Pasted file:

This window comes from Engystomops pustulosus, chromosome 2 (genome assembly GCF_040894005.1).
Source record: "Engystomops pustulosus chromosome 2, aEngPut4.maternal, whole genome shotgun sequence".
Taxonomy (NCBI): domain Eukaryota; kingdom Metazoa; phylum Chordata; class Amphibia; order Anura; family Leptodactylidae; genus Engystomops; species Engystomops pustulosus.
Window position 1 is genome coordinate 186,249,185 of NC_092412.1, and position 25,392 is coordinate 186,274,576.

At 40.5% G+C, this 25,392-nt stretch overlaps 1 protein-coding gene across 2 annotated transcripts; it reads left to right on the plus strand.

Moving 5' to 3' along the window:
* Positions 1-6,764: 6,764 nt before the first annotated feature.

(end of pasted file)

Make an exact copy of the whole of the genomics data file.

This window comes from Engystomops pustulosus, chromosome 2 (genome assembly GCF_040894005.1).
Source record: "Engystomops pustulosus chromosome 2, aEngPut4.maternal, whole genome shotgun sequence".
Taxonomy (NCBI): domain Eukaryota; kingdom Metazoa; phylum Chordata; class Amphibia; order Anura; family Leptodactylidae; genus Engystomops; species Engystomops pustulosus.
Window position 1 is genome coordinate 186,249,185 of NC_092412.1, and position 25,392 is coordinate 186,274,576.

At 40.5% G+C, this 25,392-nt stretch overlaps 1 protein-coding gene across 2 annotated transcripts; it reads left to right on the plus strand.

Moving 5' to 3' along the window:
* Positions 1-6,764: 6,764 nt before the first annotated feature.